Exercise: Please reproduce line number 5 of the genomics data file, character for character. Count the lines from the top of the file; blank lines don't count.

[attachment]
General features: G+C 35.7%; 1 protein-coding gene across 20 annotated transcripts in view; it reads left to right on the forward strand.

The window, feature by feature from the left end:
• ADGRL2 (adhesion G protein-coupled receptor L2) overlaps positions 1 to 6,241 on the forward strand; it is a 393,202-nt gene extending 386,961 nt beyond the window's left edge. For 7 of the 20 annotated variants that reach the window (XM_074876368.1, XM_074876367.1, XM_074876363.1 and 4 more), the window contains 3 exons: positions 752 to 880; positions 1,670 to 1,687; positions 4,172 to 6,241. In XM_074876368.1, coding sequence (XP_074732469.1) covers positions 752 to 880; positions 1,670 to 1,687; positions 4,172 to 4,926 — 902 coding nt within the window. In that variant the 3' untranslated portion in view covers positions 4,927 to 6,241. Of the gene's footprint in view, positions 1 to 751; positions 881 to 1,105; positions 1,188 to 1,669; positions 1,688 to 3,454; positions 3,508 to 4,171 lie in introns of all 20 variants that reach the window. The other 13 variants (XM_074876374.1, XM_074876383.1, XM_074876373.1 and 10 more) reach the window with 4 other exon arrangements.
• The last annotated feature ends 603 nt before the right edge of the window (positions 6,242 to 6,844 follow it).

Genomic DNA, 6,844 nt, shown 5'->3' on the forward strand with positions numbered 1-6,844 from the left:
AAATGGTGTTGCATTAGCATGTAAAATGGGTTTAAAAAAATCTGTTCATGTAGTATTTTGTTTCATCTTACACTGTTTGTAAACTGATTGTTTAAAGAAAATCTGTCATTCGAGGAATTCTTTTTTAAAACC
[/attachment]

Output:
Genomic DNA, 6,844 nt, shown 5'->3' on the forward strand with positions numbered 1-6,844 from the left: